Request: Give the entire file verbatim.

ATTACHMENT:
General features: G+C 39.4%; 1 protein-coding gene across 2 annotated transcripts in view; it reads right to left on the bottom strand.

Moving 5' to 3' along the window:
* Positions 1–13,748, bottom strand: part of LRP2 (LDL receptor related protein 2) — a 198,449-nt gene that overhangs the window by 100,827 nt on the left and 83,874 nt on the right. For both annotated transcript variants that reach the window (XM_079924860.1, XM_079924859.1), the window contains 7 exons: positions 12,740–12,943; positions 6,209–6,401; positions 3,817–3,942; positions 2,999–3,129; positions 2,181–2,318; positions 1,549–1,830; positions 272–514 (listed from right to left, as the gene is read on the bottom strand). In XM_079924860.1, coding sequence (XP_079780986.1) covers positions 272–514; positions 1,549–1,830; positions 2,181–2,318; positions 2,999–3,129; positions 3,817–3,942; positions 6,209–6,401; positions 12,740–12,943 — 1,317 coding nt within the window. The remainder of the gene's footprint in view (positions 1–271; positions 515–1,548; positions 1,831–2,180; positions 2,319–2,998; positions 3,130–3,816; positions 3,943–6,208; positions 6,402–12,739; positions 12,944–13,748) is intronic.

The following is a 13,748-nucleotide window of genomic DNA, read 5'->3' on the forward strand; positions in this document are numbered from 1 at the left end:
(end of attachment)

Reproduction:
General features: G+C 39.4%; 1 protein-coding gene across 2 annotated transcripts in view; it reads right to left on the bottom strand.

Moving 5' to 3' along the window:
* Positions 1–13,748, bottom strand: part of LRP2 (LDL receptor related protein 2) — a 198,449-nt gene that overhangs the window by 100,827 nt on the left and 83,874 nt on the right. For both annotated transcript variants that reach the window (XM_079924860.1, XM_079924859.1), the window contains 7 exons: positions 12,740–12,943; positions 6,209–6,401; positions 3,817–3,942; positions 2,999–3,129; positions 2,181–2,318; positions 1,549–1,830; positions 272–514 (listed from right to left, as the gene is read on the bottom strand). In XM_079924860.1, coding sequence (XP_079780986.1) covers positions 272–514; positions 1,549–1,830; positions 2,181–2,318; positions 2,999–3,129; positions 3,817–3,942; positions 6,209–6,401; positions 12,740–12,943 — 1,317 coding nt within the window. The remainder of the gene's footprint in view (positions 1–271; positions 515–1,548; positions 1,831–2,180; positions 2,319–2,998; positions 3,130–3,816; positions 3,943–6,208; positions 6,402–12,739; positions 12,944–13,748) is intronic.

The following is a 13,748-nucleotide window of genomic DNA, read 5'->3' on the forward strand; positions in this document are numbered from 1 at the left end: